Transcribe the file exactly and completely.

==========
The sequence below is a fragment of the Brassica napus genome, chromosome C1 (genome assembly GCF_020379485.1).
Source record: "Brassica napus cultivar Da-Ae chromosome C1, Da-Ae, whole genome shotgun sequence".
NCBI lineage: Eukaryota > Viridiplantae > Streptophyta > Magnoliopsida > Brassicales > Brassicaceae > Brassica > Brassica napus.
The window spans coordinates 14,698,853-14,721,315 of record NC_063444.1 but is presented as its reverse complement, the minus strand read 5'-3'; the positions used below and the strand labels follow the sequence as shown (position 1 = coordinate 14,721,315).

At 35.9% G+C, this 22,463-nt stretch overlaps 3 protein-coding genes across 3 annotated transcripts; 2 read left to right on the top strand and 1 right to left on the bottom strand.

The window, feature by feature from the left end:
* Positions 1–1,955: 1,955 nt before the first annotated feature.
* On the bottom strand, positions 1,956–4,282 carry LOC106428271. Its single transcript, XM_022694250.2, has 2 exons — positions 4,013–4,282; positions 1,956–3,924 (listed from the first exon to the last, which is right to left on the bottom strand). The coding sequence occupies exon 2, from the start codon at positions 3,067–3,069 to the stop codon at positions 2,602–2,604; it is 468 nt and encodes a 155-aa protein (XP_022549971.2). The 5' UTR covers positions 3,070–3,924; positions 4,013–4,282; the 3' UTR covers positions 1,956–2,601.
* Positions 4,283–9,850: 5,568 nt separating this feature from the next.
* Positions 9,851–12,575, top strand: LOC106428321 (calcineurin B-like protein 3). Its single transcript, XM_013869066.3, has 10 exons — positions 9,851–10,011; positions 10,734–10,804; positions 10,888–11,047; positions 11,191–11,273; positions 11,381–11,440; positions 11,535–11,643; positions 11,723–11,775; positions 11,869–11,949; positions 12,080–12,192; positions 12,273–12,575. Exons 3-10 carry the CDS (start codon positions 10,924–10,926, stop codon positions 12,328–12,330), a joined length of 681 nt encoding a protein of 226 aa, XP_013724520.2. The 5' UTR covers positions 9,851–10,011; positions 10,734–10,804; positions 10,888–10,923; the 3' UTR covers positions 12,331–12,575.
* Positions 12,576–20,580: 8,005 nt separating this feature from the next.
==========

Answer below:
The sequence below is a fragment of the Brassica napus genome, chromosome C1 (genome assembly GCF_020379485.1).
Source record: "Brassica napus cultivar Da-Ae chromosome C1, Da-Ae, whole genome shotgun sequence".
NCBI lineage: Eukaryota > Viridiplantae > Streptophyta > Magnoliopsida > Brassicales > Brassicaceae > Brassica > Brassica napus.
The window spans coordinates 14,698,853-14,721,315 of record NC_063444.1 but is presented as its reverse complement, the minus strand read 5'-3'; the positions used below and the strand labels follow the sequence as shown (position 1 = coordinate 14,721,315).

At 35.9% G+C, this 22,463-nt stretch overlaps 3 protein-coding genes across 3 annotated transcripts; 2 read left to right on the top strand and 1 right to left on the bottom strand.

The window, feature by feature from the left end:
* Positions 1–1,955: 1,955 nt before the first annotated feature.
* On the bottom strand, positions 1,956–4,282 carry LOC106428271. Its single transcript, XM_022694250.2, has 2 exons — positions 4,013–4,282; positions 1,956–3,924 (listed from the first exon to the last, which is right to left on the bottom strand). The coding sequence occupies exon 2, from the start codon at positions 3,067–3,069 to the stop codon at positions 2,602–2,604; it is 468 nt and encodes a 155-aa protein (XP_022549971.2). The 5' UTR covers positions 3,070–3,924; positions 4,013–4,282; the 3' UTR covers positions 1,956–2,601.
* Positions 4,283–9,850: 5,568 nt separating this feature from the next.
* Positions 9,851–12,575, top strand: LOC106428321 (calcineurin B-like protein 3). Its single transcript, XM_013869066.3, has 10 exons — positions 9,851–10,011; positions 10,734–10,804; positions 10,888–11,047; positions 11,191–11,273; positions 11,381–11,440; positions 11,535–11,643; positions 11,723–11,775; positions 11,869–11,949; positions 12,080–12,192; positions 12,273–12,575. Exons 3-10 carry the CDS (start codon positions 10,924–10,926, stop codon positions 12,328–12,330), a joined length of 681 nt encoding a protein of 226 aa, XP_013724520.2. The 5' UTR covers positions 9,851–10,011; positions 10,734–10,804; positions 10,888–10,923; the 3' UTR covers positions 12,331–12,575.
* Positions 12,576–20,580: 8,005 nt separating this feature from the next.